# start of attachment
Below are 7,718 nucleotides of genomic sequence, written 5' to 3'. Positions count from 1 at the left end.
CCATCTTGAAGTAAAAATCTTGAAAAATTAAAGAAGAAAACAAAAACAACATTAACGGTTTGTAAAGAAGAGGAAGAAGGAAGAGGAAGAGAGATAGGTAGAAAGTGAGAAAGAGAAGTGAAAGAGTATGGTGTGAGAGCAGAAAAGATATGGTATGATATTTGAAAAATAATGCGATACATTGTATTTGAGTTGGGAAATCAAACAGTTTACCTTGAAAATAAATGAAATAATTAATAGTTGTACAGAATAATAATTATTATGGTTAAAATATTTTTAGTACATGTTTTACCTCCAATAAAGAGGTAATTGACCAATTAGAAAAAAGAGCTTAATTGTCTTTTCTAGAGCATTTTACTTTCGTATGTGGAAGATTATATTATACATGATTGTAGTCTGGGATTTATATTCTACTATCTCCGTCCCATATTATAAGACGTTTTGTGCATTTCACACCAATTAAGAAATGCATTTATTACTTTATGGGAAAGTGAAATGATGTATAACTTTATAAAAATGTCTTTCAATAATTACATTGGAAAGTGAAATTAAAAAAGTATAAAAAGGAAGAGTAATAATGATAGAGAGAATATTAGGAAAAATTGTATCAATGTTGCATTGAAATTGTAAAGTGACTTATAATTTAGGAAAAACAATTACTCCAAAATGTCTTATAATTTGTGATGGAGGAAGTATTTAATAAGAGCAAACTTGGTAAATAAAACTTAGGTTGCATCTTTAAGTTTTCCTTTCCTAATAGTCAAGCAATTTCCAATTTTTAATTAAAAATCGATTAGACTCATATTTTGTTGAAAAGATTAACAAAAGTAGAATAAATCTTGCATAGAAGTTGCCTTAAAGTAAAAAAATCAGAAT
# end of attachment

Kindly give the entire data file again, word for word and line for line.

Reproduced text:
Below are 7,718 nucleotides of genomic sequence, written 5' to 3'. Positions count from 1 at the left end.
CCATCTTGAAGTAAAAATCTTGAAAAATTAAAGAAGAAAACAAAAACAACATTAACGGTTTGTAAAGAAGAGGAAGAAGGAAGAGGAAGAGAGATAGGTAGAAAGTGAGAAAGAGAAGTGAAAGAGTATGGTGTGAGAGCAGAAAAGATATGGTATGATATTTGAAAAATAATGCGATACATTGTATTTGAGTTGGGAAATCAAACAGTTTACCTTGAAAATAAATGAAATAATTAATAGTTGTACAGAATAATAATTATTATGGTTAAAATATTTTTAGTACATGTTTTACCTCCAATAAAGAGGTAATTGACCAATTAGAAAAAAGAGCTTAATTGTCTTTTCTAGAGCATTTTACTTTCGTATGTGGAAGATTATATTATACATGATTGTAGTCTGGGATTTATATTCTACTATCTCCGTCCCATATTATAAGACGTTTTGTGCATTTCACACCAATTAAGAAATGCATTTATTACTTTATGGGAAAGTGAAATGATGTATAACTTTATAAAAATGTCTTTCAATAATTACATTGGAAAGTGAAATTAAAAAAGTATAAAAAGGAAGAGTAATAATGATAGAGAGAATATTAGGAAAAATTGTATCAATGTTGCATTGAAATTGTAAAGTGACTTATAATTTAGGAAAAACAATTACTCCAAAATGTCTTATAATTTGTGATGGAGGAAGTATTTAATAAGAGCAAACTTGGTAAATAAAACTTAGGTTGCATCTTTAAGTTTTCCTTTCCTAATAGTCAAGCAATTTCCAATTTTTAATTAAAAATCGATTAGACTCATATTTTGTTGAAAAGATTAACAAAAGTAGAATAAATCTTGCATAGAAGTTGCCTTAAAGTAAAAAAATCAGAAT